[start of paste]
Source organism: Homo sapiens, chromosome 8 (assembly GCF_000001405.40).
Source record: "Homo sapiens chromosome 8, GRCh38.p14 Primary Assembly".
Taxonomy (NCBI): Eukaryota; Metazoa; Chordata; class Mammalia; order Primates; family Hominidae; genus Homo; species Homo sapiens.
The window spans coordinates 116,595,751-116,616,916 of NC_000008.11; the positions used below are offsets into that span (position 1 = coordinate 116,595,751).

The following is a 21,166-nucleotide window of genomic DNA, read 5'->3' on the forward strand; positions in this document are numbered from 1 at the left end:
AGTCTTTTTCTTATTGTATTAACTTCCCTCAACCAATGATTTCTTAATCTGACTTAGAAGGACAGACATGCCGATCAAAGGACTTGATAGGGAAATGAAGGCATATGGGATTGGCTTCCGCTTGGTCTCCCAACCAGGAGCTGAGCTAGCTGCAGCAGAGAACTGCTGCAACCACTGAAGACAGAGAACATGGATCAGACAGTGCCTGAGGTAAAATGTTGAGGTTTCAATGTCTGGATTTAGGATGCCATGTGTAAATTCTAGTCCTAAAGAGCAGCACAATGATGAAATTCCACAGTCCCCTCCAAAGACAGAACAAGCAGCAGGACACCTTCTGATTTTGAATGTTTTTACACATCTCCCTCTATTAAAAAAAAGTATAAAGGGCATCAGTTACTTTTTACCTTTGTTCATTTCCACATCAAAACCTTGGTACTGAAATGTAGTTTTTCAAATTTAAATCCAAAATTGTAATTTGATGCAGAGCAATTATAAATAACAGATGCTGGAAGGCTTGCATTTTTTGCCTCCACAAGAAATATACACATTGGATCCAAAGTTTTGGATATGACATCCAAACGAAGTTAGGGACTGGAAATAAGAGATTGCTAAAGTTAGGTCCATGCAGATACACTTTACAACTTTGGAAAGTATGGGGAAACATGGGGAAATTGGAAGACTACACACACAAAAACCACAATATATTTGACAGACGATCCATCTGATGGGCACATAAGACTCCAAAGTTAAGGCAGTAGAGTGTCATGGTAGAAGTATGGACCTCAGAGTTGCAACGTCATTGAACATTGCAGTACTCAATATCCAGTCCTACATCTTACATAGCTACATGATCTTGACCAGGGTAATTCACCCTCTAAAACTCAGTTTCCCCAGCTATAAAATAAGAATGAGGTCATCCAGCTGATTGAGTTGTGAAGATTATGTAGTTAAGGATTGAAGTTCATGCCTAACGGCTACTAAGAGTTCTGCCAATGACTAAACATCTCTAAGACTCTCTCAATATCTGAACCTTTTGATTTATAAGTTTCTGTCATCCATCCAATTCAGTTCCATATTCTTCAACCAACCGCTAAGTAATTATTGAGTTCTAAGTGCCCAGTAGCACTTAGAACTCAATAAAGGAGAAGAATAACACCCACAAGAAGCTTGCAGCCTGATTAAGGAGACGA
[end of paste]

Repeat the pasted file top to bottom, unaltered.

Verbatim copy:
Source organism: Homo sapiens, chromosome 8 (assembly GCF_000001405.40).
Source record: "Homo sapiens chromosome 8, GRCh38.p14 Primary Assembly".
Taxonomy (NCBI): Eukaryota; Metazoa; Chordata; class Mammalia; order Primates; family Hominidae; genus Homo; species Homo sapiens.
The window spans coordinates 116,595,751-116,616,916 of NC_000008.11; the positions used below are offsets into that span (position 1 = coordinate 116,595,751).

The following is a 21,166-nucleotide window of genomic DNA, read 5'->3' on the forward strand; positions in this document are numbered from 1 at the left end:
AGTCTTTTTCTTATTGTATTAACTTCCCTCAACCAATGATTTCTTAATCTGACTTAGAAGGACAGACATGCCGATCAAAGGACTTGATAGGGAAATGAAGGCATATGGGATTGGCTTCCGCTTGGTCTCCCAACCAGGAGCTGAGCTAGCTGCAGCAGAGAACTGCTGCAACCACTGAAGACAGAGAACATGGATCAGACAGTGCCTGAGGTAAAATGTTGAGGTTTCAATGTCTGGATTTAGGATGCCATGTGTAAATTCTAGTCCTAAAGAGCAGCACAATGATGAAATTCCACAGTCCCCTCCAAAGACAGAACAAGCAGCAGGACACCTTCTGATTTTGAATGTTTTTACACATCTCCCTCTATTAAAAAAAAGTATAAAGGGCATCAGTTACTTTTTACCTTTGTTCATTTCCACATCAAAACCTTGGTACTGAAATGTAGTTTTTCAAATTTAAATCCAAAATTGTAATTTGATGCAGAGCAATTATAAATAACAGATGCTGGAAGGCTTGCATTTTTTGCCTCCACAAGAAATATACACATTGGATCCAAAGTTTTGGATATGACATCCAAACGAAGTTAGGGACTGGAAATAAGAGATTGCTAAAGTTAGGTCCATGCAGATACACTTTACAACTTTGGAAAGTATGGGGAAACATGGGGAAATTGGAAGACTACACACACAAAAACCACAATATATTTGACAGACGATCCATCTGATGGGCACATAAGACTCCAAAGTTAAGGCAGTAGAGTGTCATGGTAGAAGTATGGACCTCAGAGTTGCAACGTCATTGAACATTGCAGTACTCAATATCCAGTCCTACATCTTACATAGCTACATGATCTTGACCAGGGTAATTCACCCTCTAAAACTCAGTTTCCCCAGCTATAAAATAAGAATGAGGTCATCCAGCTGATTGAGTTGTGAAGATTATGTAGTTAAGGATTGAAGTTCATGCCTAACGGCTACTAAGAGTTCTGCCAATGACTAAACATCTCTAAGACTCTCTCAATATCTGAACCTTTTGATTTATAAGTTTCTGTCATCCATCCAATTCAGTTCCATATTCTTCAACCAACCGCTAAGTAATTATTGAGTTCTAAGTGCCCAGTAGCACTTAGAACTCAATAAAGGAGAAGAATAACACCCACAAGAAGCTTGCAGCCTGATTAAGGAGACGA